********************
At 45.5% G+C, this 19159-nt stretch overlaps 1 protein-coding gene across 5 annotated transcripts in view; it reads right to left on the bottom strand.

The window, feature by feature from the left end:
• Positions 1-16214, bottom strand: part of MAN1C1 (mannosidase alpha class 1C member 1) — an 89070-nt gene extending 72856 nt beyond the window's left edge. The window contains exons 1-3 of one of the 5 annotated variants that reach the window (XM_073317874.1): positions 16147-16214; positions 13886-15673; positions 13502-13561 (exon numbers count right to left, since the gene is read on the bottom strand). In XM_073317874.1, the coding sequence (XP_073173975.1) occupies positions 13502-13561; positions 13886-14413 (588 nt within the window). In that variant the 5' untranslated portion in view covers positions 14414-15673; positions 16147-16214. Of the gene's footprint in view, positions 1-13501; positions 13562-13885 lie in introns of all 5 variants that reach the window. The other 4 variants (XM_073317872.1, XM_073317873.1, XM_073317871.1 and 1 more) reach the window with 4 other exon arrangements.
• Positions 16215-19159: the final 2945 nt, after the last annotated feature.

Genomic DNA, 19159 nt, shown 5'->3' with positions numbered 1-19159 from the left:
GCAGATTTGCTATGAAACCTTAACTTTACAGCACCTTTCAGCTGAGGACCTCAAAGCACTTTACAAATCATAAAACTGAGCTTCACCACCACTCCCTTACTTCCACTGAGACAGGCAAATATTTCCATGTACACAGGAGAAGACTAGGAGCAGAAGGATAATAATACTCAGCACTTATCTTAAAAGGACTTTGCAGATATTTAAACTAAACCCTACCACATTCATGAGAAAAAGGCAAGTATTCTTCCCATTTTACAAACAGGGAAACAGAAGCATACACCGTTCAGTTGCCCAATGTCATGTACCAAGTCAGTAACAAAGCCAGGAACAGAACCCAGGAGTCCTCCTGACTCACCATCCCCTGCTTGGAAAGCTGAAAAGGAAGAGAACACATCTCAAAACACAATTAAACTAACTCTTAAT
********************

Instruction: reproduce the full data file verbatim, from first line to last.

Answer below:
At 45.5% G+C, this 19159-nt stretch overlaps 1 protein-coding gene across 5 annotated transcripts in view; it reads right to left on the bottom strand.

The window, feature by feature from the left end:
• Positions 1-16214, bottom strand: part of MAN1C1 (mannosidase alpha class 1C member 1) — an 89070-nt gene extending 72856 nt beyond the window's left edge. The window contains exons 1-3 of one of the 5 annotated variants that reach the window (XM_073317874.1): positions 16147-16214; positions 13886-15673; positions 13502-13561 (exon numbers count right to left, since the gene is read on the bottom strand). In XM_073317874.1, the coding sequence (XP_073173975.1) occupies positions 13502-13561; positions 13886-14413 (588 nt within the window). In that variant the 5' untranslated portion in view covers positions 14414-15673; positions 16147-16214. Of the gene's footprint in view, positions 1-13501; positions 13562-13885 lie in introns of all 5 variants that reach the window. The other 4 variants (XM_073317872.1, XM_073317873.1, XM_073317871.1 and 1 more) reach the window with 4 other exon arrangements.
• Positions 16215-19159: the final 2945 nt, after the last annotated feature.

Genomic DNA, 19159 nt, shown 5'->3' with positions numbered 1-19159 from the left:
GCAGATTTGCTATGAAACCTTAACTTTACAGCACCTTTCAGCTGAGGACCTCAAAGCACTTTACAAATCATAAAACTGAGCTTCACCACCACTCCCTTACTTCCACTGAGACAGGCAAATATTTCCATGTACACAGGAGAAGACTAGGAGCAGAAGGATAATAATACTCAGCACTTATCTTAAAAGGACTTTGCAGATATTTAAACTAAACCCTACCACATTCATGAGAAAAAGGCAAGTATTCTTCCCATTTTACAAACAGGGAAACAGAAGCATACACCGTTCAGTTGCCCAATGTCATGTACCAAGTCAGTAACAAAGCCAGGAACAGAACCCAGGAGTCCTCCTGACTCACCATCCCCTGCTTGGAAAGCTGAAAAGGAAGAGAACACATCTCAAAACACAATTAAACTAACTCTTAAT